The WebSphere update introduces a tool to simplify the process of configuring servers in a cluster, where one server acts as a backup for others. It has also revamped the transaction-processing software so that outages that may have caused five or six minutes of costly downtime are reduced to a few seconds, Sutor said.

WebSphere 6 Application Server also adds support for standards, including the Web Services Interoperability (WS-I) Basic Profile 1.1, WS-Security and WS Transactions.


In tandem with the release of WebSphere server software, IBM will release a rebranded set of Java development tools, which will include wizards to reduce the time required to perform common tasks. WebSphere Site Developer will be called Rational Web Developer for WebSphere Software and WebSphere Application Developer, which is aimed writing more complex applications, will be called Rational Application Developer for WebSphere Software.

IBM did not disclose pricing for the upcoming version. The current cost of WebSphere Network Deployment, the entry level server, is $15,000 per processor. The Express version, which is aimed at small and midsize businesses, costs $2,000 per processor but is limited to a two-processor server.













2004 - IBM expands WebSphere's portal tools

IBM announced on Tuesday a series of enhancements for WebSphere Portal Application Integrator, the company's set of tools for building corporate Web applications.

WPAI is part of IBM's WebSphere family of products for creating corporate portals, internal Web sites that allow workers to view corporate data through a customized interface.






The new tools are intended to make it easier for companies to create applications that display and consume data from back-end systems, such as human resources databases, said Tim Thatcher, IBM program director of portal and workspace products.

WPAI will offer a greater selection of "portlets," applications for common portal tasks. Companies can use the portlets as-is or customize them.

"We want to make it easy for customers to integrate the various business processes and applications into a portal," Thatcher said. "One of the things we find a lot of customers doing is providing self-service human resources portals, for example, so we've included portlets for that."

WebSphere Portal has also been outfitted with new document functions, including the ability to import and export documents to and from a portal, and to do lightweight editing within the portal. Other portlets will link with Lotus collaboration tools to help workers find and manage shared documents.

Thatcher said the goal is to accommodate a variety of collaboration situations, from impromptu document editing to more elaborate team sessions. "If I can collaborate at the point of need--without necessarily having to go to a buddy list or open a new window--it becomes more useful," he said.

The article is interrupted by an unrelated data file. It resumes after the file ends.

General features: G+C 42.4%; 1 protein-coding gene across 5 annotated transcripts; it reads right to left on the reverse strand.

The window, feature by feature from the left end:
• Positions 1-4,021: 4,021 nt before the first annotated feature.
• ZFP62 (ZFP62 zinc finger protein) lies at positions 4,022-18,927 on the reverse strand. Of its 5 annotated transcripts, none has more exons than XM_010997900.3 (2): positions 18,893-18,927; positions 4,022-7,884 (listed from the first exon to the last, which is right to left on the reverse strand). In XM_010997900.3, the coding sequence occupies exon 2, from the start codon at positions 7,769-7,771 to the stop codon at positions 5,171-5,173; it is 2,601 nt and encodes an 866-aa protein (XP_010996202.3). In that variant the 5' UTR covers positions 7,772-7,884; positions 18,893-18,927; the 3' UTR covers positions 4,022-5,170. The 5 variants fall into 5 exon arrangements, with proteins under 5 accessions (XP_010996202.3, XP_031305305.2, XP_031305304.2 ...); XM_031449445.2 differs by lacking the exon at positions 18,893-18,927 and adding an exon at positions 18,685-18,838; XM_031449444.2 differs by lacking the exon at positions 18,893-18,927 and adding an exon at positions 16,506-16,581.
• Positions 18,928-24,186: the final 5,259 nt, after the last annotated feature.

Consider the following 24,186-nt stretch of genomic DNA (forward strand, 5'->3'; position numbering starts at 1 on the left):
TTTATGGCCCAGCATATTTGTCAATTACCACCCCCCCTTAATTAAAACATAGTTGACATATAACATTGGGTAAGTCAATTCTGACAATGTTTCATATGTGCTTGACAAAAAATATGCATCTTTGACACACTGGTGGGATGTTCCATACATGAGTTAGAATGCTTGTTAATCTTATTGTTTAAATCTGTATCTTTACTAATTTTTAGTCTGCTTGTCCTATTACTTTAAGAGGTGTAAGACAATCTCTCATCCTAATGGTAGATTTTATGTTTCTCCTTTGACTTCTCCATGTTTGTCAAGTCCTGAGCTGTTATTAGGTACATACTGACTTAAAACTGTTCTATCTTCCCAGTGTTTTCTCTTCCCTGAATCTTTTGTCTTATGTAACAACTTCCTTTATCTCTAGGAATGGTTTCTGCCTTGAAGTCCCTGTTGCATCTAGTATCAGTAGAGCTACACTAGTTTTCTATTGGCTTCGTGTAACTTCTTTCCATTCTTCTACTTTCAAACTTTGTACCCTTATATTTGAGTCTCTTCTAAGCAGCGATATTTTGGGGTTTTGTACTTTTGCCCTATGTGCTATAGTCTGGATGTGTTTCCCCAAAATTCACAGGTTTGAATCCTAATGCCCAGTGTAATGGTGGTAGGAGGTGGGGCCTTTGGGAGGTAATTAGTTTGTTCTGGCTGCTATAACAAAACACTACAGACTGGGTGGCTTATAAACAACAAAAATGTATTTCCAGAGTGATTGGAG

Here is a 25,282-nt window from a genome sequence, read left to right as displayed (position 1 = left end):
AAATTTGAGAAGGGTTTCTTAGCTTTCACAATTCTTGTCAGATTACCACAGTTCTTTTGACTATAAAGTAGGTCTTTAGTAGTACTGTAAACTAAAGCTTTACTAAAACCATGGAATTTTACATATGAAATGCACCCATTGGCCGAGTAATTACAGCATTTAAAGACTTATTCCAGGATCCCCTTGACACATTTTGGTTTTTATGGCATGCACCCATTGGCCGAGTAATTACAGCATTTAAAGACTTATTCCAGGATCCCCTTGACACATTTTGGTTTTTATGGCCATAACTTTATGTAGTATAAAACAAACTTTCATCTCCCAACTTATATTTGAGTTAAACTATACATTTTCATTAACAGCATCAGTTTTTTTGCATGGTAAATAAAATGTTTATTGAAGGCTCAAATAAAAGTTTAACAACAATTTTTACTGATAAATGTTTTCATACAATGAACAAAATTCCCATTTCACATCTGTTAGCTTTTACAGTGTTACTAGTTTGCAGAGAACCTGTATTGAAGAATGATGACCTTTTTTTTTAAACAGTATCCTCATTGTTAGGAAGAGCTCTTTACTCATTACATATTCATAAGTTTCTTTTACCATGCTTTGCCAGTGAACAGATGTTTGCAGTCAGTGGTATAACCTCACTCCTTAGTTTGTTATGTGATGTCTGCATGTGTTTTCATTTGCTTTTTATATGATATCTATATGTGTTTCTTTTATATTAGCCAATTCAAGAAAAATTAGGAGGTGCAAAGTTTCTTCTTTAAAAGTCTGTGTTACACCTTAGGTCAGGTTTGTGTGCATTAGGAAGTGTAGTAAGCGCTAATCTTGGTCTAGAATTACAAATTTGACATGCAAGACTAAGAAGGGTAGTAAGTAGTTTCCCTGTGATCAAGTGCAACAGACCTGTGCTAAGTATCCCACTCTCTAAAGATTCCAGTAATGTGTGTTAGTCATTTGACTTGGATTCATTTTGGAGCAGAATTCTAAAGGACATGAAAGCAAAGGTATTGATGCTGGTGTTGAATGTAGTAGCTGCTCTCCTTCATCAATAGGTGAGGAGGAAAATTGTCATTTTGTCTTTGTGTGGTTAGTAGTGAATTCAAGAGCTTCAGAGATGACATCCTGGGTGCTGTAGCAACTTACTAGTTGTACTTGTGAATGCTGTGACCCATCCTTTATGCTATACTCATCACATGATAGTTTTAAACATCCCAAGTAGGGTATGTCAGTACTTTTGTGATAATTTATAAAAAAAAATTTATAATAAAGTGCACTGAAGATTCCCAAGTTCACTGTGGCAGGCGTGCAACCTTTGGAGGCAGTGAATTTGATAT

2004 - IBM readies new WebSphere

IBM on Thursday released a developer edition of its WebSphere Java server software, the first preview of a major update to the software due later this year.

The company is making the "technical preview" available as a free download to let developers and other software providers become familiar with new features, according to IBM. A final version of the new WebSphere release is expected to ship in the second half of the year.

The most significant addition to the early product, called WebSphere Application Server Technology for Developers version 6, is support for the Java 2 Enterprise Edition (J2EE) version 1.4 standard. This capability will simplify the creation of Web services applications using Java as a programming language, said Bob Sutor, director of WebSphere infrastructure at IBM.

IBM competitor Sun Microsystems, which controls the Java standard, in December released its own Java server software compliant with the J2EE 1.4 specification.

That software, called Sun Application Server 8.0, serves as both Sun's low-end Java server product and as a reference implementation of the J2EE 1.4 standard, which Java licensees can use to measure compliance with the standard.

IBM's initial release of WebSphere 6 is intended to be a simple, low-end version of its Java server software. Later this year, IBM will release follow-on editions of WebSphere 6 which will include more advanced features, Sutor said.

WebSphere is now compliant with the interoperability guidelines, called the "basic profile," put out by the Web Services Interoperability (WS-I) group. "That means that even though a Web service is written in Java, because it follows the WS-I profile, it can talk to anything else, no matter what language it's written in," Sutor said.

Some of the new features in WebSphere will help bolster IBM's ongoing effort to court independent software vendors (ISVs) to build applications using IBM's Java middleware, Sutor said.

WebSphere 6 adds support for the Java Connector Architecture (JCA), a way to use Java programs to existing back-end systems. These enhanced integration capabilities will make it simpler for ISVs to connect their applications to other systems in a corporation, Sutor said.